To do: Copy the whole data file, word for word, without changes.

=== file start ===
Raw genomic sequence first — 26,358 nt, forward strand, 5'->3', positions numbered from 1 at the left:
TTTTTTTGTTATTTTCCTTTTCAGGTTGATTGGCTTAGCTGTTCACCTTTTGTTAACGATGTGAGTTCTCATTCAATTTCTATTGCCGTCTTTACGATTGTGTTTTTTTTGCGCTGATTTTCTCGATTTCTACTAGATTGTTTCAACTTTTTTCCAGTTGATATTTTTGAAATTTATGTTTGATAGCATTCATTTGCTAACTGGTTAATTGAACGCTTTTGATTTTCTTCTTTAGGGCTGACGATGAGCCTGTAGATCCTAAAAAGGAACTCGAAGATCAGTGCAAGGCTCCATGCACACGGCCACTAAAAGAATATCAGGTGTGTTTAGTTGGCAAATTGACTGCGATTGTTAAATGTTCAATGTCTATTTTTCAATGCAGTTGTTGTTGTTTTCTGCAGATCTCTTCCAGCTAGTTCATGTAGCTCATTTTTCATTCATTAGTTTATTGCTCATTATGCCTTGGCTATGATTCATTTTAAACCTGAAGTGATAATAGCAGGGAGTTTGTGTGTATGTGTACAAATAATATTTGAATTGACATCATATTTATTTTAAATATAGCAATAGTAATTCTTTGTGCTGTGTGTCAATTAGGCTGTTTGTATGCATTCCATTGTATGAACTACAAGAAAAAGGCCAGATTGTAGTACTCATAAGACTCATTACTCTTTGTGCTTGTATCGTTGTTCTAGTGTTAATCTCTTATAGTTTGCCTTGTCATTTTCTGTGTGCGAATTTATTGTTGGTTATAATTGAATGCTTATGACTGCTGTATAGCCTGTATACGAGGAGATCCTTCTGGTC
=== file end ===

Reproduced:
Raw genomic sequence first — 26,358 nt, forward strand, 5'->3', positions numbered from 1 at the left:
TTTTTTTGTTATTTTCCTTTTCAGGTTGATTGGCTTAGCTGTTCACCTTTTGTTAACGATGTGAGTTCTCATTCAATTTCTATTGCCGTCTTTACGATTGTGTTTTTTTTGCGCTGATTTTCTCGATTTCTACTAGATTGTTTCAACTTTTTTCCAGTTGATATTTTTGAAATTTATGTTTGATAGCATTCATTTGCTAACTGGTTAATTGAACGCTTTTGATTTTCTTCTTTAGGGCTGACGATGAGCCTGTAGATCCTAAAAAGGAACTCGAAGATCAGTGCAAGGCTCCATGCACACGGCCACTAAAAGAATATCAGGTGTGTTTAGTTGGCAAATTGACTGCGATTGTTAAATGTTCAATGTCTATTTTTCAATGCAGTTGTTGTTGTTTTCTGCAGATCTCTTCCAGCTAGTTCATGTAGCTCATTTTTCATTCATTAGTTTATTGCTCATTATGCCTTGGCTATGATTCATTTTAAACCTGAAGTGATAATAGCAGGGAGTTTGTGTGTATGTGTACAAATAATATTTGAATTGACATCATATTTATTTTAAATATAGCAATAGTAATTCTTTGTGCTGTGTGTCAATTAGGCTGTTTGTATGCATTCCATTGTATGAACTACAAGAAAAAGGCCAGATTGTAGTACTCATAAGACTCATTACTCTTTGTGCTTGTATCGTTGTTCTAGTGTTAATCTCTTATAGTTTGCCTTGTCATTTTCTGTGTGCGAATTTATTGTTGGTTATAATTGAATGCTTATGACTGCTGTATAGCCTGTATACGAGGAGATCCTTCTGGTC